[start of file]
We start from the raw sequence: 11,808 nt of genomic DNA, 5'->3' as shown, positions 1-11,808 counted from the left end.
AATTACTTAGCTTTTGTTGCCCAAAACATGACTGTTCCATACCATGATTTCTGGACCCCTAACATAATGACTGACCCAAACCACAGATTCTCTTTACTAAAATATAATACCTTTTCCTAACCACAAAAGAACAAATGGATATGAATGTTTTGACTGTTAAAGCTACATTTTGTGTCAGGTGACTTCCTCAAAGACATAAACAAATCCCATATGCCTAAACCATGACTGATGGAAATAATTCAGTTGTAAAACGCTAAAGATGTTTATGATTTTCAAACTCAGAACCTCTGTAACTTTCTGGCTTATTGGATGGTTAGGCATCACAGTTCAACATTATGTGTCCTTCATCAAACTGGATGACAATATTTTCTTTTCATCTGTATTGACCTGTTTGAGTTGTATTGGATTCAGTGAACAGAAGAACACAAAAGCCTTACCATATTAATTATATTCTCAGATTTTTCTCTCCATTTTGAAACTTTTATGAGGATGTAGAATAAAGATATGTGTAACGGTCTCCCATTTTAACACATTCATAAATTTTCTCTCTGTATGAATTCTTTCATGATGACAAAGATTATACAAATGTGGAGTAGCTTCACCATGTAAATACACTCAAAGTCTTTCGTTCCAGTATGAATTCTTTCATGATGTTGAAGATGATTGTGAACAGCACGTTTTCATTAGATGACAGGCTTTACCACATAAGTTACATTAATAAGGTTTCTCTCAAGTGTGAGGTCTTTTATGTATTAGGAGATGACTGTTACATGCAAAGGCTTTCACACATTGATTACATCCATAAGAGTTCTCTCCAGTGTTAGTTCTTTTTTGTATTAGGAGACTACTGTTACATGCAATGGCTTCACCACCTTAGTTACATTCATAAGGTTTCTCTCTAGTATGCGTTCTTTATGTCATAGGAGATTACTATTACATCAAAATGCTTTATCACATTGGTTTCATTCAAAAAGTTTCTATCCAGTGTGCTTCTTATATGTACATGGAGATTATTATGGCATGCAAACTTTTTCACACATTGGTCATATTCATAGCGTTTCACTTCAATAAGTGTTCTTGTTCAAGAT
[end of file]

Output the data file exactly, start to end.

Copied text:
We start from the raw sequence: 11,808 nt of genomic DNA, 5'->3' as shown, positions 1-11,808 counted from the left end.
AATTACTTAGCTTTTGTTGCCCAAAACATGACTGTTCCATACCATGATTTCTGGACCCCTAACATAATGACTGACCCAAACCACAGATTCTCTTTACTAAAATATAATACCTTTTCCTAACCACAAAAGAACAAATGGATATGAATGTTTTGACTGTTAAAGCTACATTTTGTGTCAGGTGACTTCCTCAAAGACATAAACAAATCCCATATGCCTAAACCATGACTGATGGAAATAATTCAGTTGTAAAACGCTAAAGATGTTTATGATTTTCAAACTCAGAACCTCTGTAACTTTCTGGCTTATTGGATGGTTAGGCATCACAGTTCAACATTATGTGTCCTTCATCAAACTGGATGACAATATTTTCTTTTCATCTGTATTGACCTGTTTGAGTTGTATTGGATTCAGTGAACAGAAGAACACAAAAGCCTTACCATATTAATTATATTCTCAGATTTTTCTCTCCATTTTGAAACTTTTATGAGGATGTAGAATAAAGATATGTGTAACGGTCTCCCATTTTAACACATTCATAAATTTTCTCTCTGTATGAATTCTTTCATGATGACAAAGATTATACAAATGTGGAGTAGCTTCACCATGTAAATACACTCAAAGTCTTTCGTTCCAGTATGAATTCTTTCATGATGTTGAAGATGATTGTGAACAGCACGTTTTCATTAGATGACAGGCTTTACCACATAAGTTACATTAATAAGGTTTCTCTCAAGTGTGAGGTCTTTTATGTATTAGGAGATGACTGTTACATGCAAAGGCTTTCACACATTGATTACATCCATAAGAGTTCTCTCCAGTGTTAGTTCTTTTTTGTATTAGGAGACTACTGTTACATGCAATGGCTTCACCACCTTAGTTACATTCATAAGGTTTCTCTCTAGTATGCGTTCTTTATGTCATAGGAGATTACTATTACATCAAAATGCTTTATCACATTGGTTTCATTCAAAAAGTTTCTATCCAGTGTGCTTCTTATATGTACATGGAGATTATTATGGCATGCAAACTTTTTCACACATTGGTCATATTCATAGCGTTTCACTTCAATAAGTGTTCTTGTTCAAGAT